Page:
To Seek Power is to Lose Liberty
Men in great place are thrice servants: servants of the sovereign or state; servants of fame; and servants of business. So as they have no freedom; neither in their persons, nor in their actions, nor in their times. It is a strange desire, to seek power and to lose liberty: or to seek power over others, and to lose power over a man's self. The rising unto place is laborious; and by pains, men come to greater pains; and it is sometimes base; and by indignities, men come to dignities. The standing is slippery, and the regress is either a downfall, or at least an eclipse, which is a melancholy thing. Cum non sis qui fueris, non esse cur velis vivere. Nay, retire men cannot when they would, neither will they, when it were reason; but are impatient of privateness, even in age and sickness, which require the shadow; like old towns men, that will be still sitting at their street door, though thereby they offer age to scom. Certainly great persons had need to borrow other men's opinions, to think themselves happy; for if they judge by their own feeling, they cannot find it; but if they think with themselves, what other men think of them, and that other men would fain be, as they are, then they are happy, as it were, by report; when perhaps they find the contrary within. For they are the first, that find their own griefs, though they be the last, that find their own faults.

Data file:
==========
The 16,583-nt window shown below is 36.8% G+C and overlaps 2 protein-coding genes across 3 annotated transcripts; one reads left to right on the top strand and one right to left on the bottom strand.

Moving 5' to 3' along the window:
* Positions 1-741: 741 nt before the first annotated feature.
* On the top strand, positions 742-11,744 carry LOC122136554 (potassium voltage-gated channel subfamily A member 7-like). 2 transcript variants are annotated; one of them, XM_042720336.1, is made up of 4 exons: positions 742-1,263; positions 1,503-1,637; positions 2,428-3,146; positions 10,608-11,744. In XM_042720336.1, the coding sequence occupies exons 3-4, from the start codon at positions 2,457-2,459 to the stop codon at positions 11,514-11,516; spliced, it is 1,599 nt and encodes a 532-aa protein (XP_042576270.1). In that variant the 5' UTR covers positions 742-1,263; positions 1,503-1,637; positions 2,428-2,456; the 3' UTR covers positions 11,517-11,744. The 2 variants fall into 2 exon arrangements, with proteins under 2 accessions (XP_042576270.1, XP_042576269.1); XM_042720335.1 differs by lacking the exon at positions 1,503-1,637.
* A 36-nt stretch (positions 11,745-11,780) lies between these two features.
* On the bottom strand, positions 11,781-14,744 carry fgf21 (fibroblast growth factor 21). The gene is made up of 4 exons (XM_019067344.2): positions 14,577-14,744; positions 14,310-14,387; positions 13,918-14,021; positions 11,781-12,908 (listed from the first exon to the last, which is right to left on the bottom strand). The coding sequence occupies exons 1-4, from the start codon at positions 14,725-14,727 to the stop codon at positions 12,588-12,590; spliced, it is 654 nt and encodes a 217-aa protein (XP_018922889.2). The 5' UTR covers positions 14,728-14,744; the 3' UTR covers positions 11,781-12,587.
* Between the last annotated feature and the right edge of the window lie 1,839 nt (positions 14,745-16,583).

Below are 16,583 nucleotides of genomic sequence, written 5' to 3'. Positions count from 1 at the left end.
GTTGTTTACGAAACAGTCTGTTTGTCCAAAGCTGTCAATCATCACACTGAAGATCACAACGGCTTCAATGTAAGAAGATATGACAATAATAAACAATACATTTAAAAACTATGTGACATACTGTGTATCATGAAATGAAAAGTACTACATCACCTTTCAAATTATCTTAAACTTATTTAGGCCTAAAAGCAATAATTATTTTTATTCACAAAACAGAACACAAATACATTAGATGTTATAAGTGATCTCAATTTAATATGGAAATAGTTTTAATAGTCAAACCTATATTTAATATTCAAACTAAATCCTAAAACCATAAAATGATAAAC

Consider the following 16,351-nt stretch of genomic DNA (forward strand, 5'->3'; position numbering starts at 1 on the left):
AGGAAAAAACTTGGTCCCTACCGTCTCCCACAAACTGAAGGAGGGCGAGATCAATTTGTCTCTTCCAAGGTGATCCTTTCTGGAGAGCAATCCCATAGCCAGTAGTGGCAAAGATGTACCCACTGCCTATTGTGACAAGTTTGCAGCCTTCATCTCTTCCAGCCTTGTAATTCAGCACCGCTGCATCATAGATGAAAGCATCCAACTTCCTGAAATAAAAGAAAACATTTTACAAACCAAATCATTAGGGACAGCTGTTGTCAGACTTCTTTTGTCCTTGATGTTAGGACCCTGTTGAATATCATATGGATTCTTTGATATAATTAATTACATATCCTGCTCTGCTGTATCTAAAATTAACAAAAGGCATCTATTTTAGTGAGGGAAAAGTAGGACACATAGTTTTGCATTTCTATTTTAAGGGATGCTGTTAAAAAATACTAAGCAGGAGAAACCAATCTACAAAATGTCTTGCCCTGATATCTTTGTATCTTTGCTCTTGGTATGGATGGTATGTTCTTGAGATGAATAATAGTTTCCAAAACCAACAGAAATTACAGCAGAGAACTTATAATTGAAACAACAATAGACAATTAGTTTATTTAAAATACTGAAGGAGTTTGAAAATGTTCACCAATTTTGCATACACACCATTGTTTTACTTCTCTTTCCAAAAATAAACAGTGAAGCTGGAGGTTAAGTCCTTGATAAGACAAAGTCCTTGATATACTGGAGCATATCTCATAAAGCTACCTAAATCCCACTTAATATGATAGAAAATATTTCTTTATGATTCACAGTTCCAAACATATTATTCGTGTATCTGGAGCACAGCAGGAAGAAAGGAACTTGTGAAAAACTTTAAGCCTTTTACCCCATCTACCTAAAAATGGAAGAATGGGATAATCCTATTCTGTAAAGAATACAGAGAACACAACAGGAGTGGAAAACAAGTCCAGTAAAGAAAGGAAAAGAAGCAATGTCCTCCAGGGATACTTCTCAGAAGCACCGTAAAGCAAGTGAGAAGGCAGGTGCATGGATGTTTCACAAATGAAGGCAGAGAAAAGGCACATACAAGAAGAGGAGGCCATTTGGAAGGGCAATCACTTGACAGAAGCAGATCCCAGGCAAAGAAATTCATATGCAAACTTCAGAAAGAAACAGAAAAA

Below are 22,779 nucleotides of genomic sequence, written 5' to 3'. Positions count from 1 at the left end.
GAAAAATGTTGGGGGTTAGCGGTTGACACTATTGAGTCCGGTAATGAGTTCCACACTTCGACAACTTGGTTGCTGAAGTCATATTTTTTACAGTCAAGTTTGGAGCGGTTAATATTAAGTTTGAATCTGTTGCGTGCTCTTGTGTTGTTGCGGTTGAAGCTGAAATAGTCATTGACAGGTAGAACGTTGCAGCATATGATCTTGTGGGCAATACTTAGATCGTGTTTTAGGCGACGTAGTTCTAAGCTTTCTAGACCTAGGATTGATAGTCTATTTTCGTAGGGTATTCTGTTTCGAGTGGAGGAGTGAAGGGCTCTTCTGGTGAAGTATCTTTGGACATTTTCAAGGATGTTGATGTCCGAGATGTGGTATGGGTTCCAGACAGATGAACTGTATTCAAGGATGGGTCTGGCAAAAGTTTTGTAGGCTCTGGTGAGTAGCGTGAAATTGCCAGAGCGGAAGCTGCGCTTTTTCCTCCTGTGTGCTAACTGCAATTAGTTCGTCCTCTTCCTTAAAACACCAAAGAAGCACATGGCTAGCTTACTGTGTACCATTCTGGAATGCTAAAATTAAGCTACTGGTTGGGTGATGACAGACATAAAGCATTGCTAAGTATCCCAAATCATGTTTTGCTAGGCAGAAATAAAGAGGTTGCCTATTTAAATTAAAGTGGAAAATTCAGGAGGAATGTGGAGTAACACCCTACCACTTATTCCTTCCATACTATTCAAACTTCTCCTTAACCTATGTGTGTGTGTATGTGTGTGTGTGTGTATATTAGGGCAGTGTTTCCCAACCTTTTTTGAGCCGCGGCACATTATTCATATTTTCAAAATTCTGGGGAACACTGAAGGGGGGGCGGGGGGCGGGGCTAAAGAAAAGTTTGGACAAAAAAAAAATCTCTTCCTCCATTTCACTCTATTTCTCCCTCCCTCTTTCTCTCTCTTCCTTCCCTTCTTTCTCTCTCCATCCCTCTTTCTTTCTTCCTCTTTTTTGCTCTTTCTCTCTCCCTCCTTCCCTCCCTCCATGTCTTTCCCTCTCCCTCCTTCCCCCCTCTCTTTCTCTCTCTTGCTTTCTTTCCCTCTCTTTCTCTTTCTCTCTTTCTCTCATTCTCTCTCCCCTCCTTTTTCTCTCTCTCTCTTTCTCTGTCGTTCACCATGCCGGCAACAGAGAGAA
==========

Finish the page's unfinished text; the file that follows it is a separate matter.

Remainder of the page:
Francis Bacon, in "Essays"